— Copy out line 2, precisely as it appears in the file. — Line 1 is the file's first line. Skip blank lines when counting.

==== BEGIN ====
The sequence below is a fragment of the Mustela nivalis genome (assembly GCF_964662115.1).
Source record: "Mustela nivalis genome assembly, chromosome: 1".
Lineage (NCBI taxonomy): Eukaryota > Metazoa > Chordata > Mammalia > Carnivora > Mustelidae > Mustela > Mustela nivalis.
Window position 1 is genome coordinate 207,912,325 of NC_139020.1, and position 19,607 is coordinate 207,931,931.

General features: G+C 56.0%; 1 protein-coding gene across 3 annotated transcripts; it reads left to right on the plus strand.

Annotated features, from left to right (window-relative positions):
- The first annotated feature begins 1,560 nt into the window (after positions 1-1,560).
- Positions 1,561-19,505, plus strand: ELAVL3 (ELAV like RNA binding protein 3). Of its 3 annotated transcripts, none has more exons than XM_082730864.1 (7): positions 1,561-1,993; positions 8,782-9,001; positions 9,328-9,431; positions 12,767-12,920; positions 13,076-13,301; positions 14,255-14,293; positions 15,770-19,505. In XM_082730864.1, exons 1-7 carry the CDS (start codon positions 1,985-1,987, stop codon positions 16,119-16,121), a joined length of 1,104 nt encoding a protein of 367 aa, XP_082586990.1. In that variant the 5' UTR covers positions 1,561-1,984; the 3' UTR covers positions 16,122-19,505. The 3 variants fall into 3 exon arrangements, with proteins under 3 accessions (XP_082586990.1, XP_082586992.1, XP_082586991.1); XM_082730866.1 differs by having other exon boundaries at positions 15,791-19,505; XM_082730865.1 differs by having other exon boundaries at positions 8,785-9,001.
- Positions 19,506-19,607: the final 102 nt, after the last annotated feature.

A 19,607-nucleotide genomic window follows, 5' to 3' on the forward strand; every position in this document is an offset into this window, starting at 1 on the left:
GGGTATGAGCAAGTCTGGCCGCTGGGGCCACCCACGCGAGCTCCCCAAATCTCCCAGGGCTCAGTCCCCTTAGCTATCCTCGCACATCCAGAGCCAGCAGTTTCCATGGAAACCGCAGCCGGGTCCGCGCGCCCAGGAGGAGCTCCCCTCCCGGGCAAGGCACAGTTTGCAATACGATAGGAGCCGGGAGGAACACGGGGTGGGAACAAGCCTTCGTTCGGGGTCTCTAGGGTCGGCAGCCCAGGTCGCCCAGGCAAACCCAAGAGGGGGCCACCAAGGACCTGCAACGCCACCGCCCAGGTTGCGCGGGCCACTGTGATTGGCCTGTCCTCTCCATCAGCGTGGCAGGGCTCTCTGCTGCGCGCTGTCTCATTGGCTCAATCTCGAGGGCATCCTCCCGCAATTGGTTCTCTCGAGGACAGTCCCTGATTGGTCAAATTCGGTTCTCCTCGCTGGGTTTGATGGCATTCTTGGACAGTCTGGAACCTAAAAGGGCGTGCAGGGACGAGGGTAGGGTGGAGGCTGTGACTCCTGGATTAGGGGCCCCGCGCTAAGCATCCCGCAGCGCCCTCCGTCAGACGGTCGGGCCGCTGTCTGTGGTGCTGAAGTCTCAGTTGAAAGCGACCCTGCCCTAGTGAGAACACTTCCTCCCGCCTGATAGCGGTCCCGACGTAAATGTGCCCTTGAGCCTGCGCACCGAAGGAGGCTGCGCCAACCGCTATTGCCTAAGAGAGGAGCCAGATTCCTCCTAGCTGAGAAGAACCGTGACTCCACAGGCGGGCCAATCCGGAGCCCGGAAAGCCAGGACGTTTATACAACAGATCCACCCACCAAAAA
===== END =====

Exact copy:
Source record: "Mustela nivalis genome assembly, chromosome: 1".